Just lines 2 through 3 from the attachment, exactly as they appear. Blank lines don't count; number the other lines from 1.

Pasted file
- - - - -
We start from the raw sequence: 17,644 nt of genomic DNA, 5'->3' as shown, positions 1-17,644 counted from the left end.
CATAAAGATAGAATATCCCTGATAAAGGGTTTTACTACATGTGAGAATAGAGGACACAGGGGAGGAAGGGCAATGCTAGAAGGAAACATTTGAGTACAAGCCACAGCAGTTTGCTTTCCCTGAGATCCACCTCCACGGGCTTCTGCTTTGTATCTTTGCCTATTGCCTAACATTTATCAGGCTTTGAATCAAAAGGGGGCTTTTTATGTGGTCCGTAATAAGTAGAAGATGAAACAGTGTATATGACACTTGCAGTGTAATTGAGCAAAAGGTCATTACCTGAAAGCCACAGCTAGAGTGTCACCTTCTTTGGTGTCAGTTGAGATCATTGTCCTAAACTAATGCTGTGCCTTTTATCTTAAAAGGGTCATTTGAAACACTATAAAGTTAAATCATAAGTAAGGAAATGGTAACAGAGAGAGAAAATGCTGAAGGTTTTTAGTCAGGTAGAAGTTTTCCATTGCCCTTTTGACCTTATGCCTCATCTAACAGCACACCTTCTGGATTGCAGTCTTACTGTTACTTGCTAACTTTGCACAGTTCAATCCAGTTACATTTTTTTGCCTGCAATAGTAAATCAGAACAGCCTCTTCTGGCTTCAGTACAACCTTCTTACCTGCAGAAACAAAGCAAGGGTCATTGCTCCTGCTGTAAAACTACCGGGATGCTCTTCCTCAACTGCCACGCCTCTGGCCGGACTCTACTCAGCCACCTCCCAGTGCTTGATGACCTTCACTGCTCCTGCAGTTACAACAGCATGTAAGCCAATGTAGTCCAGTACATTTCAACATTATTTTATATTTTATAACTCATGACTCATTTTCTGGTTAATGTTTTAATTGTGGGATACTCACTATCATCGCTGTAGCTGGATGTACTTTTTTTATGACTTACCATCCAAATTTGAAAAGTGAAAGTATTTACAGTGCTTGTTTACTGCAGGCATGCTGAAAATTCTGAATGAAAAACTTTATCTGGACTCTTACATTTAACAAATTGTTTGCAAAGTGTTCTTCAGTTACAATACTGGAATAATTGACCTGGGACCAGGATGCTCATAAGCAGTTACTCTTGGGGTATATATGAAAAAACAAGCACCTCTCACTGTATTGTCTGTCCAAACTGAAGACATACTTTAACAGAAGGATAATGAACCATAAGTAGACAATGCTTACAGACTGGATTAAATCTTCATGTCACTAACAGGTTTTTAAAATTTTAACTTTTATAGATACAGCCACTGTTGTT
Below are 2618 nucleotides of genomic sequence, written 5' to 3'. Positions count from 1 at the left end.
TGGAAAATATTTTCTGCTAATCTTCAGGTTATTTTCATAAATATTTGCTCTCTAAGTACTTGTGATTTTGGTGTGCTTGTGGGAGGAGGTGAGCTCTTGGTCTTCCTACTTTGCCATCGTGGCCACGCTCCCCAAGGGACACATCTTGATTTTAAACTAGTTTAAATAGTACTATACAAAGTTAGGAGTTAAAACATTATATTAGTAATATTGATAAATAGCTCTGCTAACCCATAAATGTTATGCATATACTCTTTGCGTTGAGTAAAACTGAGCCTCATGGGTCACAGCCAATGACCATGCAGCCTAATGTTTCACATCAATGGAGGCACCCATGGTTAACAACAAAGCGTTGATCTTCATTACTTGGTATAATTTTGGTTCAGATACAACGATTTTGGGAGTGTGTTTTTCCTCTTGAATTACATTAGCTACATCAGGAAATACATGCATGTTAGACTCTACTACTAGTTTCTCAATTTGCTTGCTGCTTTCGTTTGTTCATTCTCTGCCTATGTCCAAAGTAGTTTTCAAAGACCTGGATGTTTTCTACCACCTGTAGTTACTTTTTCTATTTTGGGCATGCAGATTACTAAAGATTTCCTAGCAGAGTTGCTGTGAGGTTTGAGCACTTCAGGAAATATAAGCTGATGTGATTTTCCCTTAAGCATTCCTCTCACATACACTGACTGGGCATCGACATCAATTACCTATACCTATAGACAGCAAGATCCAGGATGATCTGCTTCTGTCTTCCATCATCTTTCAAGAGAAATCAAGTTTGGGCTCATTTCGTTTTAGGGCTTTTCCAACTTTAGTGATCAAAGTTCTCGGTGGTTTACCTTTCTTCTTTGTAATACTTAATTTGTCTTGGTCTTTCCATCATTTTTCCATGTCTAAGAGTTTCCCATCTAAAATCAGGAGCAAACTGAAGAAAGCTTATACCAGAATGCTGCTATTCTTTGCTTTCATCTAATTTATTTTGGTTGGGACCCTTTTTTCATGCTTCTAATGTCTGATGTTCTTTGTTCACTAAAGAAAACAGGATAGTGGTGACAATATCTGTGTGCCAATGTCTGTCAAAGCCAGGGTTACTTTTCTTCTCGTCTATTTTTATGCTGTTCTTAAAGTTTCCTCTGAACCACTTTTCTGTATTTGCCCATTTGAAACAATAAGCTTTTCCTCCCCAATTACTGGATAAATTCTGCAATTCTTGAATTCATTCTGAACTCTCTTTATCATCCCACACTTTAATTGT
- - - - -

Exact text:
CATAAAGATAGAATATCCCTGATAAAGGGTTTTACTACATGTGAGAATAGAGGACACAGGGGAGGAAGGGCAATGCTAGAAGGAAACATTTGAGTACAAGCCACAGCAGTTTGCTTTCCCTGAGATCCACCTCCACGGGCTTCTGCTTTGTATCTTTGCCTATTGCCTAACATTTATCAGGCTTTGAATCAAAAGGGGGCTTTTTATGTGGTCCGTAATAAGTAGAAGATGAAACAGTGTATATGACACTTGCAGTGTAATTGAGCAAAAGGTCATTACCTGAAAGCCACAGCTAGAGTGTCACCTTCTTTGGTGTCAGTTGAGATCATTGTCCTAAACTAATGCTGTGCCTTTTATCTTAAAAGGGTCATTTGAAACACTATAAAGTTAAATCATAAGTAAGGAAATGGTAACAGAGAGAGAAAATGCTGAAGGTTTTTAGTCAGGTAGAAGTTTTCCATTGCCCTTTTGACCTTATGCCTCATCTAACAGCACACCTTCTGGATTGCAGTCTTACTGTTACTTGCTAACTTTGCACAGTTCAATCCAGTTACATTTTTTTGCCTGCAATAGTAAATCAGAACAGCCTCTTCTGGCTTCAGTACAACCTTCTTACCTGCAGAAACAAAGCAAGGGTCATTGCTCCTGCTGTAAAACTACCGGGATGCTCTTCCTCAACTGCCACGCCTCTGGCCGGACTCTACTCAGCCACCTCCCAGTGCTTGATGACCTTCACTGCTCCTGCAGTTACAACAGCATGTAAGCCAATGTAGTCCAGTACATTTCAACATTATTTTATATTTTATAACTCATGACTCATTTTCTGGTTAATGTTTTAATTGTGGGATACTCACTATCATCGCTGTAGCTGGATGTACTTTTTTTATGACTTACCATCCAAATTTGAAAAGTGAAAGTATTTACAGTGCTTGTTTACTGCAGGCATGCTGAAAATTCTGAATGAAAAACTTTATCTGGACTCTTACATTTAACAAATTGTTTGCAAAGTGTTCTTCAGTTACAATACTGGAATAATTGACCTGGGACCAGGATGCTCATAAGCAGTTACTCTTGGGGTATATATGAAAAAACAAGCACCTCTCACTGTATTGTCTGTCCAAACTGAAGACATACTTTAACAGAAGGATAATGAACCATAAGTAGACAATGCTTACAGACTGGATTAAATCTTCATGTCACTAACAGGTTTTTAAAATTTTAACTTTTATAGATACAGCCACTGTTGTT
Below are 2618 nucleotides of genomic sequence, written 5' to 3'. Positions count from 1 at the left end.